Although the community's religious beliefs are at the root of the witchcraft trials and the hanging of the innocent, Miller also shows that the utter faith of the accused in an authority that transcends men such as Parris, Danforth, Hathorne, and the other judges gives them the courage to continue to assert their innocence in the face of death
Elizabeth Proctor and Rebecca Nurse are condemned despite being known for their good characters and upright lives. Their convictions for witchcraft convey which of the following lessons?
Invisible evil always infects the most upright citizens
Those with "good characters" are the most likely to be accused
In a climate of paranoia, no one is safe from accusation
All of the above
Observable behaviours are no defence against accusations which rely on irrationality and a belief in pervasive, invisible evil
The nature of group hysteria is a major concern of The Crucible. In which acts does the audience directly witness this hysteria?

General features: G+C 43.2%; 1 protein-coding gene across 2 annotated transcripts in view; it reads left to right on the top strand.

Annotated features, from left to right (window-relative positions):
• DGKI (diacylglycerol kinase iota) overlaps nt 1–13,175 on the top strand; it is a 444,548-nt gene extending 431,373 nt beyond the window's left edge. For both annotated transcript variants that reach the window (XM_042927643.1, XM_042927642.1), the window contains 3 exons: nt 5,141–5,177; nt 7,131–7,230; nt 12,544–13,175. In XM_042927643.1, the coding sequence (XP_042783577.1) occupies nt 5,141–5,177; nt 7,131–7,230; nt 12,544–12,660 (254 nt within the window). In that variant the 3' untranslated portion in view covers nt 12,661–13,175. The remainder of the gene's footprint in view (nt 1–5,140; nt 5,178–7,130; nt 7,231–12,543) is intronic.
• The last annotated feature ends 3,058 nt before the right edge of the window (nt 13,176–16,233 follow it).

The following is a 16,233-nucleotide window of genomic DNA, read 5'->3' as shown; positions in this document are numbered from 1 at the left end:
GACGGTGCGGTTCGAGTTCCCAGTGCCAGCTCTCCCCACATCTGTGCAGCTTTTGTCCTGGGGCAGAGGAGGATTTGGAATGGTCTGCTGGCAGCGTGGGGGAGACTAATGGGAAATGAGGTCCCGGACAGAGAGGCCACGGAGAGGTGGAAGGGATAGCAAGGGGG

Acts I and II
Acts I and III
Acts II and III
Acts III and IV
In Act I, we see the progression to hysteria ending in the first accusations. In Act III we see the hysteria build in intensity as it becomes directed towards Proctor
Which of the following challenges the townspeople's idea that youth is paired with innocence?
Proctor's information, imparted to Danforth, that the young women had been dancing naked in the forest
Ruth Putnam's refusal to eat
Mary Warren's fear of Abigail, which prevents her from sticking to the truth
Tituba's confession in Act I
Danforth briefly doubts the truthfulness of the young women's testimony. Their youthfulness presents an air of innocence which is not compatible in his view with the activities Proctor mentions
Author:  Sheri Smith